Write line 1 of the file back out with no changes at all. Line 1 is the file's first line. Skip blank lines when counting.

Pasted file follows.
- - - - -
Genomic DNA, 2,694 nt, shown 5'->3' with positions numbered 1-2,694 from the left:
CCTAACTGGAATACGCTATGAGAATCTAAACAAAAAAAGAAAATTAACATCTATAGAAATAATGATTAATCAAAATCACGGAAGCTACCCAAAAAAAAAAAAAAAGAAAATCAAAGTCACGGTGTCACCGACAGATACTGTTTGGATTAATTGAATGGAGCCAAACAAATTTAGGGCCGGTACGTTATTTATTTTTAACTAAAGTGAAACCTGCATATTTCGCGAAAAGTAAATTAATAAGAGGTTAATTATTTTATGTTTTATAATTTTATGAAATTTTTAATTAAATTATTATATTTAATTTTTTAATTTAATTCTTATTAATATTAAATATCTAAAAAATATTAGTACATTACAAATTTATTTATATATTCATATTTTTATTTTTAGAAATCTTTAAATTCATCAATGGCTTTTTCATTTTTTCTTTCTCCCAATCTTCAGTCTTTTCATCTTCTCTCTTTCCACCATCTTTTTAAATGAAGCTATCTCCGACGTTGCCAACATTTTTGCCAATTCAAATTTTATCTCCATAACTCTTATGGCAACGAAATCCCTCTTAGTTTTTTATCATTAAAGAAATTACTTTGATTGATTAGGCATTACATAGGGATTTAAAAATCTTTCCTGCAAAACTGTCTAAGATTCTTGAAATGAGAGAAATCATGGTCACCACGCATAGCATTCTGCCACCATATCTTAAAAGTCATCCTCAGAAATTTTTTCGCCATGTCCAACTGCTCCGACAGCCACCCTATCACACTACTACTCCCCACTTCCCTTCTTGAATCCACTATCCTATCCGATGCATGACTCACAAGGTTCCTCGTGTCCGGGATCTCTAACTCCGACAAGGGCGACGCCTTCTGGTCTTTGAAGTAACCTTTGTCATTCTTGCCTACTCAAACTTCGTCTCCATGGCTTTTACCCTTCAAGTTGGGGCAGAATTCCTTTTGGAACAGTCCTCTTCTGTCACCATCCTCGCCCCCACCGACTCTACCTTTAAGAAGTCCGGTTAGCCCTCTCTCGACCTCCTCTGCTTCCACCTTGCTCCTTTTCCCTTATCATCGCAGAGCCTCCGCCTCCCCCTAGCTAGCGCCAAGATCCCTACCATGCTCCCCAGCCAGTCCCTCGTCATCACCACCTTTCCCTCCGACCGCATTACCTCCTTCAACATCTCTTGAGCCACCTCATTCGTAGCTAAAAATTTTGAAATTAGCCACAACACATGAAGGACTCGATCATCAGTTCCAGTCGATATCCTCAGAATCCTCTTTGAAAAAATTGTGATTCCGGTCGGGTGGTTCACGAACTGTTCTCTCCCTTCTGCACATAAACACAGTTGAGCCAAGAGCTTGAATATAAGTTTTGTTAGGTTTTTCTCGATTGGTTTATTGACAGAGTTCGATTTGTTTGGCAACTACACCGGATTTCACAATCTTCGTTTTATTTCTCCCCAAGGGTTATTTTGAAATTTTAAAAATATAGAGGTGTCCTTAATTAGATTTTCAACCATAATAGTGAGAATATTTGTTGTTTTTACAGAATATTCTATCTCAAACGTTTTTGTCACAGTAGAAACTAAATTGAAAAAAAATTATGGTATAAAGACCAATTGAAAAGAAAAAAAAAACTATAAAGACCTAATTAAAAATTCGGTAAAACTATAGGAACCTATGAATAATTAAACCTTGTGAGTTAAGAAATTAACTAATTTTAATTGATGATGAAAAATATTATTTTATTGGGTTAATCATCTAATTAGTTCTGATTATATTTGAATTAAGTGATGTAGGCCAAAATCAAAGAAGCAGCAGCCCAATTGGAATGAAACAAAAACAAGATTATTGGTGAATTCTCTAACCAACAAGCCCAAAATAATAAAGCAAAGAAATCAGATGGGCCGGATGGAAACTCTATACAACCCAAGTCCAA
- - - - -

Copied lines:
Genomic DNA, 2,694 nt, shown 5'->3' with positions numbered 1-2,694 from the left: